What does it say?

The previous chapter (Num 10) marked the spiritual high point of Numbers. Moses gets the Law on Sinai, the people build the tabernacle and begin to move forward on the mission. The first thing that happens now is sin (Num 11). This chapter is a description of the common human cycle of complaining, rebellious sin, covering for sin and death. It’s all here!

Moses marries an Ethiopian and his inner circle of Aaron and Miriam, his brother and sister, begins to attack him (Num 12). It would appear that Miriam is the instigator of the attacks, since God comes to Moses’ defense and smites her with leprosy. Moses prays for her healing, but she must spend a week outside the camp for purification.

Drawing close to the Promised Land, Moses sends out a representative from each tribe to do reconnaissance in the land (Num 13). They are to investigate the topography, demographics, agriculture, urban centers and any defensive fortifications. The men return and report that the land is indeed everything that God promised. However, they conclude that the people are too strong for them and that there are giants among them. Only Caleb (and we learn later that Joshua stand with him) speaks up and calls for the nation to move forward in faith.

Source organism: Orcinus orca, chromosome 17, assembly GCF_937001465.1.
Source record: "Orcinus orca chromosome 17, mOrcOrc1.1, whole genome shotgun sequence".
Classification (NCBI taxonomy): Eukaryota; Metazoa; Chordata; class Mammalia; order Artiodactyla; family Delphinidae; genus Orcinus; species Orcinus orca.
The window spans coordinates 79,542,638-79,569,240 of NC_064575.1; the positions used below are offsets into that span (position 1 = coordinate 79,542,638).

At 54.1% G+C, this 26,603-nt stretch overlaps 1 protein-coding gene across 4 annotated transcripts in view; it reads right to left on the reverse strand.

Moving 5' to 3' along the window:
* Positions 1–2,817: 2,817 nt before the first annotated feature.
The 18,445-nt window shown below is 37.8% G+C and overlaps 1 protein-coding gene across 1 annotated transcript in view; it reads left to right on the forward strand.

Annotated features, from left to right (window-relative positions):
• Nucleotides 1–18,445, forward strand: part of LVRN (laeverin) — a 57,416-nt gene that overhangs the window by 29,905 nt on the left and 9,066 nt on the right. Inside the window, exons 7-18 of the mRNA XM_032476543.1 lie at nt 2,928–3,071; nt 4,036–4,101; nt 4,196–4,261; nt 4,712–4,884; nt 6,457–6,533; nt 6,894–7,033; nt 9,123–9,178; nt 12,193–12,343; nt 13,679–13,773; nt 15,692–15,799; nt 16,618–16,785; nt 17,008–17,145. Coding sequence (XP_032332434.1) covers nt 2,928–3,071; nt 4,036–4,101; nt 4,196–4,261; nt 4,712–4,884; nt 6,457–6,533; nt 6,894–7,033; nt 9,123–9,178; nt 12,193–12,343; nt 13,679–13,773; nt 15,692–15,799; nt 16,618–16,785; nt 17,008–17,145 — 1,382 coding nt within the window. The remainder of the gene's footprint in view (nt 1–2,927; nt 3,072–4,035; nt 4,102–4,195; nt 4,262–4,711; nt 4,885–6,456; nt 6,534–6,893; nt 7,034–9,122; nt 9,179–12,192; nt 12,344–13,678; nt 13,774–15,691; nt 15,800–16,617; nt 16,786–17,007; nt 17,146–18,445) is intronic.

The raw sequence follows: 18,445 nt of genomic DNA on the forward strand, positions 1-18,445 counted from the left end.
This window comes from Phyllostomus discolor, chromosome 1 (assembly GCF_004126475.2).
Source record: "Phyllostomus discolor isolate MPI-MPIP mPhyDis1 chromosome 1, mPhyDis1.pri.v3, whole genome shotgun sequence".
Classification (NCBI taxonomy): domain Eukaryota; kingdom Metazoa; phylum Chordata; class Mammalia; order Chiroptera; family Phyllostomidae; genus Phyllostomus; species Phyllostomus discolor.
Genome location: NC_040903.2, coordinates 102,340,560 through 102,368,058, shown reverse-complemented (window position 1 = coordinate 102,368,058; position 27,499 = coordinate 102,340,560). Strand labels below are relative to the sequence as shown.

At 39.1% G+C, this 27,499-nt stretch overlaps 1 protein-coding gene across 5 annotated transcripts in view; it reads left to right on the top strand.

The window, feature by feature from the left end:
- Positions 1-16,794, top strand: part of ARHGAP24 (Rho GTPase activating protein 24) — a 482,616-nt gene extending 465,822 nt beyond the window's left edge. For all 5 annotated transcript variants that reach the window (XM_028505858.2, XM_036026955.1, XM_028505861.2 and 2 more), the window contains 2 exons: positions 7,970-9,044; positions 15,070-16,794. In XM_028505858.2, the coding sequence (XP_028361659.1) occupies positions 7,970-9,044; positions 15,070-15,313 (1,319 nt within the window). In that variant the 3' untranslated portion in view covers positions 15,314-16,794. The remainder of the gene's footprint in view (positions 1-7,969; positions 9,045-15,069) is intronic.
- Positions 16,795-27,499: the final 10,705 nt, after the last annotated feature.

What does it mean?

An important biblical principle lies in the human weakness displayed immediately after the glory of Sinai and the dedication of the tabernacle. The Law reveals and provokes sin. No one can keep the Law. When we try to live by law and not grace, sin rises up within us from our very nature.

Even those in highest leadership are not exempt from basic human flaws such as pride, jealousy and gossip. Aaron appears to have a weak character, and Miriam probably wants power, control and a louder voice more than she is upset by Moses’ recent marriage. Over two million people are held up in the wilderness for a week because of one woman’s jealousy and a man too weak to confront her.

God never promised the journey would be easy, but he promised to go before them, guide them, provide for them and protect them. We know how this story ends. Despite God’s promises, the people choose fear and comfort over forward movement in the mission. An entire generation will die in the desert.

How will I respond?

What is my biggest fear right now? Will I make decisions based on fear or the promises of God’s truth? The answer to this question determines whether you move forward in God’s mission or spend most of your life going around in circles.